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Child ID

Most developers are familiar with using CHILD ID to control the execution order of processes within a JOB. Simply fill in a value for CHILD ID on a job step, and set --- NEXT CHILD ID to that value in the Post Invocation Event Point, and APPX will jump to that child instead of executing the next sequential job step. However, you can also use this to pass information to the child process, in both automatic and optional children. When you fill in CHILD ID on an Automatic or Optional Child, those four characters are also passed to the child process in the --- CHILD ID field. You can use this in place of manually setting a flag. For example, you might invoke the same Optional Child from different places, and want it to behave slightly differently each time. You can fill in CHILD ID in the various parent processes, and test for that in the child itself, and modify the behavior as required.



COMPUTE Statement

There are two little known parameters in the COMPUTE statement, the P operator (hash addition) and the M operator (hash subtraction). There are normally used when computing hash totals on non numeric fields (i.e. account numbers that contain dashes or other alpha characters). When used with the P or M operator, APPX will first change all non numeric bytes to a 0, and then add or subtract. The COMPUTE statement will also ignore overflow in this case. This can be handy if you have a sequence number field that you manually increment. Instead of adding and then checking to see if you have reached the maximum for that field, you can simply use COMPUTE with 'P' instead of '+', and when it overflows, APPX will simply wrap around to zero and continue. This approach makes your code less dependant on field sizes. If you don't want a sequence of zero, you can always check for zero after the compute and increment again.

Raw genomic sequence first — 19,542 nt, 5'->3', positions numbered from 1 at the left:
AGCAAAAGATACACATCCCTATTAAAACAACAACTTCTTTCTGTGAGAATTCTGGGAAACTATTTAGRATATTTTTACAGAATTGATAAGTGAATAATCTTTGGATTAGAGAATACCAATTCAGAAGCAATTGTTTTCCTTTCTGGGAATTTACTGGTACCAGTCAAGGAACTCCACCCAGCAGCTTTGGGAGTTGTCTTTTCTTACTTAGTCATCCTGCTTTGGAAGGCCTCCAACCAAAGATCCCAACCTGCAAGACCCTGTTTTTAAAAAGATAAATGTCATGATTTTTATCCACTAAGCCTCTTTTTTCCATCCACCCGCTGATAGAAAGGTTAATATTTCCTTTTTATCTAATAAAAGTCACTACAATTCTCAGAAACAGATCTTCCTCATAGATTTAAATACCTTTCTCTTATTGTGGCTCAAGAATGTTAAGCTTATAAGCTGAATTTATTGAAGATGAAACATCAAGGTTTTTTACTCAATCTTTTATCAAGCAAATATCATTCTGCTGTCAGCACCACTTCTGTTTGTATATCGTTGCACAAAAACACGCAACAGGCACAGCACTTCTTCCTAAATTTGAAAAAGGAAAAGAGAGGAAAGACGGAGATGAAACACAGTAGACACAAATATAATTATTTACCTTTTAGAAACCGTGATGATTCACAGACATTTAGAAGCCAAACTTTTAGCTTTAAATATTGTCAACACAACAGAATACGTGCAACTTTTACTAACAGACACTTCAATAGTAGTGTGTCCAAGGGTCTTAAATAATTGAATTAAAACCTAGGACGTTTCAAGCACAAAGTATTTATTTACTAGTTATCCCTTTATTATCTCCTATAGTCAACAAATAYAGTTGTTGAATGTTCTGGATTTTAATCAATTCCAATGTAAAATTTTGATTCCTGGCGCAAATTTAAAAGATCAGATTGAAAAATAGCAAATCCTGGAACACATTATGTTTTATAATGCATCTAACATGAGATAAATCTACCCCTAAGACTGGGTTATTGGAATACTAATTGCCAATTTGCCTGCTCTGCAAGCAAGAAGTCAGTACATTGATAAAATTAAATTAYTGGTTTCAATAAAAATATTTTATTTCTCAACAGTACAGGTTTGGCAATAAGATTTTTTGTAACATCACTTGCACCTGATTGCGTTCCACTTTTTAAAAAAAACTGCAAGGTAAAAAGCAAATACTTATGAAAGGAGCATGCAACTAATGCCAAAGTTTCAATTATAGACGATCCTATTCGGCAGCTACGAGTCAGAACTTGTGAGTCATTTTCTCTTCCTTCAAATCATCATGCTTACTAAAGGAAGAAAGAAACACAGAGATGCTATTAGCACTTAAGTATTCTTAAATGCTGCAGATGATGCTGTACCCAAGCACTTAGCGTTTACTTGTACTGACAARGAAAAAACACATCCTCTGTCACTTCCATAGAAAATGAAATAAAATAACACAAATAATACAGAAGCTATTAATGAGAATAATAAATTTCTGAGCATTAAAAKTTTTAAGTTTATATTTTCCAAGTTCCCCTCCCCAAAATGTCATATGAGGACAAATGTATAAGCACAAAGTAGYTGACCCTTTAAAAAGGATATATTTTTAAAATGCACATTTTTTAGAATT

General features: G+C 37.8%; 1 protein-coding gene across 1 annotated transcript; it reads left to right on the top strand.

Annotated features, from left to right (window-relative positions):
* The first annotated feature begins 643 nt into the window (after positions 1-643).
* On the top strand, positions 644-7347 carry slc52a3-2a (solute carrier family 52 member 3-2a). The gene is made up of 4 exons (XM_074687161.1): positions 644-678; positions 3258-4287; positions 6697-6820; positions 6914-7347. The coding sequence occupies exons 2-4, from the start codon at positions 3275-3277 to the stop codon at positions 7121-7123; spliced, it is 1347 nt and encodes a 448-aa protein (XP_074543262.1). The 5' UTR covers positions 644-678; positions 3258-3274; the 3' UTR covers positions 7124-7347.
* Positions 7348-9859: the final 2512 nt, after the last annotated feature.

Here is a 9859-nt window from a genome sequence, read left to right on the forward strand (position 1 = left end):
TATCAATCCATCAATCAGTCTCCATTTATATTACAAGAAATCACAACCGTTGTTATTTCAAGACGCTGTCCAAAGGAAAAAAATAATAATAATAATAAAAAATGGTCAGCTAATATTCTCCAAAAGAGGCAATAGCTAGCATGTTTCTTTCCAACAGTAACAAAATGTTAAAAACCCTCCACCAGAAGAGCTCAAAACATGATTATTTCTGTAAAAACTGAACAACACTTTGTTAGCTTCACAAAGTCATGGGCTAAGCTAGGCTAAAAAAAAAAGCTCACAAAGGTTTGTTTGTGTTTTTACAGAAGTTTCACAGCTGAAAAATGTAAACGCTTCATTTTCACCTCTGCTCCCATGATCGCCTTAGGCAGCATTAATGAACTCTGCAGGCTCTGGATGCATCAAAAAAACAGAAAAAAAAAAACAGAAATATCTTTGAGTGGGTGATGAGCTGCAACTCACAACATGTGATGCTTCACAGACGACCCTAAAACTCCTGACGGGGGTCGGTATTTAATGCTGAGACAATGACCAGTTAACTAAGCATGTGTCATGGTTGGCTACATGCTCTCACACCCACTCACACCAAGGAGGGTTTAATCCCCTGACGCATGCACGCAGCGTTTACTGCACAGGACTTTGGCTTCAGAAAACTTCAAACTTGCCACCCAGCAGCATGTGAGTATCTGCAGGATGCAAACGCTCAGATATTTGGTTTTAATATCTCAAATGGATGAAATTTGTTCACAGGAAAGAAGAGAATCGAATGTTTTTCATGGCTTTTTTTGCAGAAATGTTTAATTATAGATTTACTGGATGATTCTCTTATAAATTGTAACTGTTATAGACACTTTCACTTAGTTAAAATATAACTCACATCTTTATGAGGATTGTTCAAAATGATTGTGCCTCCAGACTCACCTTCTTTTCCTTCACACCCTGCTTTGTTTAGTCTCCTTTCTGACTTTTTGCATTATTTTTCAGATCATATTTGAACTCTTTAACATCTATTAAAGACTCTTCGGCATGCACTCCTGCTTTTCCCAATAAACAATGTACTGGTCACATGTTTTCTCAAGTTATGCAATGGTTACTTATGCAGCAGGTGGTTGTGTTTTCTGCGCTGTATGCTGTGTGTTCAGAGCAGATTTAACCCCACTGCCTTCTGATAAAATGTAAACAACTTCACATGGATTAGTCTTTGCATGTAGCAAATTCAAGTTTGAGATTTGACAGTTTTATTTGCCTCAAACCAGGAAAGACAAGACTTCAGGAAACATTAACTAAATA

Convert to GUI and Retain Character Mode

There is an option on the 'Utilities' tab in Application Design called 'Char to GUI Conversion' that will convert all your character images to GUI Widgets. The disadvantage is that it removes all the character mode data, which means you are now completely committed to using the GUI. You can work around this by saving the ROW and CHR files from your application before running this utility, then copying them back after the conversion. This will preserve all the character mode attributes and still keep the GUI Widgets. Users that run a non GUI client will not see the GUI elements, and for the users that run the Java Client, the Widget data will cover the underlying character mode data. Note: Make a full backup of your Application before trying this!



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